A graduate of the University of California, Berkeley, Gibbons is primarily interested in research related to human evolution, paleoanthropology, genetics, molecular evolution and evolutionary biology. She began writing for the journal Science as a senior writer in 1990 and has been a contributing correspondent, based in Pittsburgh, for more than a decade. She also teaches science writing at Carnegie Mellon University and has written articles for The New York Times, Discover, Insight travel guides, and other publications. She has been a Knight Science Journalism Fellow at the Massachusetts Institute of Technology and a Science Journalism Fellow at the Marine Biological Laboratory in Woods Hole, Mass. She found her first fossil in Spain at the age of 11.

Established in 1942, The Forum presents the world's greatest minds and imaginations. A typical Forum includes a 60-minute lecture, a 30-minute question-and-answer session, and an open reception. The program will be signed for the deaf and hard of hearing. Assisted listening devices and large print programs are also available upon request.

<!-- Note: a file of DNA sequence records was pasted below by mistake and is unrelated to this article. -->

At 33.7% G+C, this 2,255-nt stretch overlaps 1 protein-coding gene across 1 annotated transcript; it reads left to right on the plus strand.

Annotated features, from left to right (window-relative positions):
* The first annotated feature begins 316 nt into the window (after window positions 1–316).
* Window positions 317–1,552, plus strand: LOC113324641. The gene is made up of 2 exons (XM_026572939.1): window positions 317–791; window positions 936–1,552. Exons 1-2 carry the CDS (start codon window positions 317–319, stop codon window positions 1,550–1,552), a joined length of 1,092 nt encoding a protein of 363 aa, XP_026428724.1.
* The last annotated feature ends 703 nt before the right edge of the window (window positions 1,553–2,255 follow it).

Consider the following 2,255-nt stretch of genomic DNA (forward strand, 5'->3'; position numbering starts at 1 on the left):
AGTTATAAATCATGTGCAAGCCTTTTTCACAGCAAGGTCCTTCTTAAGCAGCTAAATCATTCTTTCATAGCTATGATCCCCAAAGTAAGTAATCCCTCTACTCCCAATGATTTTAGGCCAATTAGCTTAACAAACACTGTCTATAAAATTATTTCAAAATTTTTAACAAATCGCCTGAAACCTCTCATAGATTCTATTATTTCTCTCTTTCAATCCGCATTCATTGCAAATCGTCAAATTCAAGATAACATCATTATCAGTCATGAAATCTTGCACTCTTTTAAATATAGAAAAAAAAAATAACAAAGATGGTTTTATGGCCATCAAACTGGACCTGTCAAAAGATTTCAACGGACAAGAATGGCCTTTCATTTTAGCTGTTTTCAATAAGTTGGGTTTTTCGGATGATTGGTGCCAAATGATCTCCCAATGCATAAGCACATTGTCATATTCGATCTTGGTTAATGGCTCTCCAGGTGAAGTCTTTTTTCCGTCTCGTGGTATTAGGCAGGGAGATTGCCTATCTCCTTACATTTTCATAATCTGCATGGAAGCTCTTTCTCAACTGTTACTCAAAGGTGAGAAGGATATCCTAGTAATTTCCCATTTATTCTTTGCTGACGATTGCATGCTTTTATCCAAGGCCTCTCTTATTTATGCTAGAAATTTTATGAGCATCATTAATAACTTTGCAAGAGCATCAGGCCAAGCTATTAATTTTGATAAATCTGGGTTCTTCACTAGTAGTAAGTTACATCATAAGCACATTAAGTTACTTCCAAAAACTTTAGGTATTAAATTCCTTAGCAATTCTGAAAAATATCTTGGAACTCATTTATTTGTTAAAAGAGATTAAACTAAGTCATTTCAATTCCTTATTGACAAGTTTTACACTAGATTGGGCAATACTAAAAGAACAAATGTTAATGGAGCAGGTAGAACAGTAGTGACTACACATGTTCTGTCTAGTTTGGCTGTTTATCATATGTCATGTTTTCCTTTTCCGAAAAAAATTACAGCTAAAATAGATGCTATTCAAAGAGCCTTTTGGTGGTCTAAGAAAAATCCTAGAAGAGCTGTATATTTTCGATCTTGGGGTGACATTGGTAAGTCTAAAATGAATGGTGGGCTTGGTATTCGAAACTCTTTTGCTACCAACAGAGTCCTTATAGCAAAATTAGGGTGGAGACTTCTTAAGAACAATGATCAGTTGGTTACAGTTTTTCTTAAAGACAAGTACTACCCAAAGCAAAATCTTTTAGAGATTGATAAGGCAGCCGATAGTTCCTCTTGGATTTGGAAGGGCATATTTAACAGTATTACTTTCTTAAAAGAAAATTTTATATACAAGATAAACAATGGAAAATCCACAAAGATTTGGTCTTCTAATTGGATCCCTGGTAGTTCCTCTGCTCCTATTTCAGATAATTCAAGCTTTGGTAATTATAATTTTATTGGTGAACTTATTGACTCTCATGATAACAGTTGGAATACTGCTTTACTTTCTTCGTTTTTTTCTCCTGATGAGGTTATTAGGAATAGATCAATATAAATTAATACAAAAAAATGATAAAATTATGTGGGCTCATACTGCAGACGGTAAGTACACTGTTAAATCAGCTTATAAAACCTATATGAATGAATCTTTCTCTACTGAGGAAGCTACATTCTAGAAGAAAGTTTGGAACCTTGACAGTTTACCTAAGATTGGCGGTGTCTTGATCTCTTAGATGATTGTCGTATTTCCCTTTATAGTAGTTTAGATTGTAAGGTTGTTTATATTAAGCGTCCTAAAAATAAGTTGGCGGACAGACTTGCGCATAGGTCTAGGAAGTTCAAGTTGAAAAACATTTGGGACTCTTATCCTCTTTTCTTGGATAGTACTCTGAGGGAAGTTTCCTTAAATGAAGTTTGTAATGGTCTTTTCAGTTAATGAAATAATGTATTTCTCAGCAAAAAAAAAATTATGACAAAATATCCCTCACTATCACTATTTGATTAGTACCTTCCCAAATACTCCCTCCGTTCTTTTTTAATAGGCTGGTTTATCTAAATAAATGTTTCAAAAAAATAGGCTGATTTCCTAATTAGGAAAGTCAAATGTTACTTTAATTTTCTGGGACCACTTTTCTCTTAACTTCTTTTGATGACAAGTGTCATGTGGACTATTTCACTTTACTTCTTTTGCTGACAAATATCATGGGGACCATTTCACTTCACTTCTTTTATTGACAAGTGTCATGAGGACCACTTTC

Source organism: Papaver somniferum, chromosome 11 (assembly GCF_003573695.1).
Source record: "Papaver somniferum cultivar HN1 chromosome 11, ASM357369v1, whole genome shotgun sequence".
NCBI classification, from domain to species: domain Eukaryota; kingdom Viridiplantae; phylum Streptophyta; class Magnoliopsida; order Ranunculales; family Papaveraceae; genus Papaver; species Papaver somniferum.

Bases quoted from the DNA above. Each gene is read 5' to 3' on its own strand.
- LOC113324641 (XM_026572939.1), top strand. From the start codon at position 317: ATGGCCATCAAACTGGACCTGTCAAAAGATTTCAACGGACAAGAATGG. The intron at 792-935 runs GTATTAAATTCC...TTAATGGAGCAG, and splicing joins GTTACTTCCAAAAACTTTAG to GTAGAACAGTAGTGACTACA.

Tickets are $8 for the public, $6 for those 62 and older and UW System or Chippewa Valley Technical College faculty and staff, and $4 for those 17 and younger and UW System or CVTC students. Student tickets are half price, $2, until the day of the event. On the day of the event, students must pay the full student ticket price.

Patrons also may charge their tickets to Discover, MasterCard or Visa when ordering by phone. Call 715-836-3727 or, outside the immediate Eau Claire area, call toll-free 800-949-UWEC. A $3 handling fee will be added to all telephone charge orders.

Wisconsin Public Radio and Community Television have contributed generous promotional support for The Forum. The Forum is also funded in part by Visit Eau Claire ... The Unexpected Wisconsin. Best Western Trail Lodge Hotel & Suites (715-838-9989), 3340 Mondovi Road, is The Forum's exclusive accommodations partner.

The Forum is funded by the students of UW-Eau Claire and administered by the Activities and Programs office of the University Centers.